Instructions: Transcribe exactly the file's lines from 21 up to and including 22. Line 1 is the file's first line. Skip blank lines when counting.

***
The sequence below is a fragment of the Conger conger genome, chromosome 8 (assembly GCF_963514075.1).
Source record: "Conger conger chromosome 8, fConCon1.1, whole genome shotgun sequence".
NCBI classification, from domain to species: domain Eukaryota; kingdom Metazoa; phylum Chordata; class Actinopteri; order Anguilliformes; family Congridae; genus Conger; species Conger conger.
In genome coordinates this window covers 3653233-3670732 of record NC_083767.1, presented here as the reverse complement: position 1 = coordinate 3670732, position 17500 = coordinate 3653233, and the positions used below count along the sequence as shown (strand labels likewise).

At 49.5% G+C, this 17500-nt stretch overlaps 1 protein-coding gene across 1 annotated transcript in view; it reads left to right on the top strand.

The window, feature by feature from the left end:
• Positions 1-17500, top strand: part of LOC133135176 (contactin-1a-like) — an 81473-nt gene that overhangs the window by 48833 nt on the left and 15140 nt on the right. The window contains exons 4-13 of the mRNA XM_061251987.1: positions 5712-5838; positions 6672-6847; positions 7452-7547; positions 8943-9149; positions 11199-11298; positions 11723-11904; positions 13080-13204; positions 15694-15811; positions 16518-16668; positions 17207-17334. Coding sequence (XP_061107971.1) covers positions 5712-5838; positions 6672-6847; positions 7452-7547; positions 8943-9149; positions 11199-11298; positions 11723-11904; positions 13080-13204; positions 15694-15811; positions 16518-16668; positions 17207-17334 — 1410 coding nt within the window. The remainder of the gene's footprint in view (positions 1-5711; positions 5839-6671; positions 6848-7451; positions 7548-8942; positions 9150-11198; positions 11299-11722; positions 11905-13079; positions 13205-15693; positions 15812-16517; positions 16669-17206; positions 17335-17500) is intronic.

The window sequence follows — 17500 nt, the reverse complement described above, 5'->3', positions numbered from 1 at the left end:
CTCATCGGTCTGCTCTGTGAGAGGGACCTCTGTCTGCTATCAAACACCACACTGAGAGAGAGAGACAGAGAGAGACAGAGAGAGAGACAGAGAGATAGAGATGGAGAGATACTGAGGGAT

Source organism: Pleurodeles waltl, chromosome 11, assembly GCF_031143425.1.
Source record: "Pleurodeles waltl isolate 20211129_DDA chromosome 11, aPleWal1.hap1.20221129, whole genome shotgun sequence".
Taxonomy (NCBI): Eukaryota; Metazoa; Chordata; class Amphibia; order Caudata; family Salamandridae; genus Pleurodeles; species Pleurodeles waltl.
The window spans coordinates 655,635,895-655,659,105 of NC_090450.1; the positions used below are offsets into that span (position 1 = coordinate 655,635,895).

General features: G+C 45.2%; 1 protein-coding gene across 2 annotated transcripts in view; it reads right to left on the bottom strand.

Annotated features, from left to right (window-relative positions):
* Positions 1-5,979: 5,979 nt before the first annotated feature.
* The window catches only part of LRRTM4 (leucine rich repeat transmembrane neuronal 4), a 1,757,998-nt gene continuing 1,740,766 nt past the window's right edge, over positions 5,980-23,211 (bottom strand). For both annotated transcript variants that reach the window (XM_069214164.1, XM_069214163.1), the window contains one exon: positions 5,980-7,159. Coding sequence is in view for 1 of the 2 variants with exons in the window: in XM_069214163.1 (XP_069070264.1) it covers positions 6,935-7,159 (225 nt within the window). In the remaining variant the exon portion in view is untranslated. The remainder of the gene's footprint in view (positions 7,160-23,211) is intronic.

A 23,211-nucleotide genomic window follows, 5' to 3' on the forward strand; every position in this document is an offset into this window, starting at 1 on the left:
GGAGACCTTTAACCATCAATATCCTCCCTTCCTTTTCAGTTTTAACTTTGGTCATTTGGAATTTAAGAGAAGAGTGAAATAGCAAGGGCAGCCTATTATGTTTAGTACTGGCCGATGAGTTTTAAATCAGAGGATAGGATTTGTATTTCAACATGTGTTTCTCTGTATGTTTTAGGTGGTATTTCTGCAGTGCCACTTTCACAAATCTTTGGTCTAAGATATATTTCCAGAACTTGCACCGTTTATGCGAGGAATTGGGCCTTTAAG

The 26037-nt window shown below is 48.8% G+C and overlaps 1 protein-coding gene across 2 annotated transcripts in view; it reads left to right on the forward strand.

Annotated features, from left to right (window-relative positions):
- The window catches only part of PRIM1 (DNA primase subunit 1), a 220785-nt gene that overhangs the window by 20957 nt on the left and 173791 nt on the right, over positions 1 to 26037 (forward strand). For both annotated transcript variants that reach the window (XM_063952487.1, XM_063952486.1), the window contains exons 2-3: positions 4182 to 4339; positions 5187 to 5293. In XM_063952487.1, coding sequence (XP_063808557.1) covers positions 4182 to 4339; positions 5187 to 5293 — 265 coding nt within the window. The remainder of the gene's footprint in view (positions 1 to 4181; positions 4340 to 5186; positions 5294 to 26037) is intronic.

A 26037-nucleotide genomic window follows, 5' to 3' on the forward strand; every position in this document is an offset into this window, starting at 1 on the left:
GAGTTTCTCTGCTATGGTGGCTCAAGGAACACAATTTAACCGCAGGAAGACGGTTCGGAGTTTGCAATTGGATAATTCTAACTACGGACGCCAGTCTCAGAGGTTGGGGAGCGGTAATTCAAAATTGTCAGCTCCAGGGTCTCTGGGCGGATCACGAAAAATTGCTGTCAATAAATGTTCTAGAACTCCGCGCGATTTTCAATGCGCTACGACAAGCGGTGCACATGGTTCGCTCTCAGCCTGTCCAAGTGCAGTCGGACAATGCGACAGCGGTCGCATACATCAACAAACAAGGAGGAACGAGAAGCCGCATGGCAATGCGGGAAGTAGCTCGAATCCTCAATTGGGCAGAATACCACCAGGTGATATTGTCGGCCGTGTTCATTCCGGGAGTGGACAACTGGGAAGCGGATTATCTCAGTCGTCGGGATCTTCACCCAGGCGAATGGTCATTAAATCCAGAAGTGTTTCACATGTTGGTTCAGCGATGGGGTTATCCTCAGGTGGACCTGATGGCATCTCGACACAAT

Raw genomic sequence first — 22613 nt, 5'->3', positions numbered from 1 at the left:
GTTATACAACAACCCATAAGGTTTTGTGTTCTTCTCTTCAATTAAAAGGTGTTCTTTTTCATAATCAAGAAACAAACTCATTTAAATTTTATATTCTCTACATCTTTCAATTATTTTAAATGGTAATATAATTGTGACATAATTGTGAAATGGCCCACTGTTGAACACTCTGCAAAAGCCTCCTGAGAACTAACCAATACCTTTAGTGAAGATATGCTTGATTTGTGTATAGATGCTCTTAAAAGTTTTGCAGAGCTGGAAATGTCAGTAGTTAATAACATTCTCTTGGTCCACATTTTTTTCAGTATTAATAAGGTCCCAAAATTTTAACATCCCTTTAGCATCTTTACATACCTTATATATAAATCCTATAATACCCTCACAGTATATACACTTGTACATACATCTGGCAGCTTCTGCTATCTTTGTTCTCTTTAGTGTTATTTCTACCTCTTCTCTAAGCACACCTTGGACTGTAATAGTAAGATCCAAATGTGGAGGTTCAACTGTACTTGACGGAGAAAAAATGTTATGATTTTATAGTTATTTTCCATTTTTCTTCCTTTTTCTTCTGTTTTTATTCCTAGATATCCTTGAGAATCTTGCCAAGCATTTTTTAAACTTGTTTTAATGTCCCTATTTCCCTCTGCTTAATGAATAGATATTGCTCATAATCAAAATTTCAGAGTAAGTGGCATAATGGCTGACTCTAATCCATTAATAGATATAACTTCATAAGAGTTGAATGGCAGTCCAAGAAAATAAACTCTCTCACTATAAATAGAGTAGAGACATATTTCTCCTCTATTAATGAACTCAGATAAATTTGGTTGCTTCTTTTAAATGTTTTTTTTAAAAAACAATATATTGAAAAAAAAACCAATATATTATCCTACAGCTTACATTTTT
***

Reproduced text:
Annotated features, from left to right (window-relative positions):
- The window catches only part of PRIM1 (DNA primase subunit 1), a 220785-nt gene that overhangs the window by 20957 nt on the left and 173791 nt on the right, over positions 1 to 26037 (forward strand). For both annotated transcript variants that reach the window (XM_063952487.1, XM_063952486.1), the window contains exons 2-3: positions 4182 to 4339; positions 5187 to 5293. In XM_063952487.1, coding sequence (XP_063808557.1) covers positions 4182 to 4339; positions 5187 to 5293 — 265 coding nt within the window. The remainder of the gene's footprint in view (positions 1 to 4181; positions 4340 to 5186; positions 5294 to 26037) is intronic.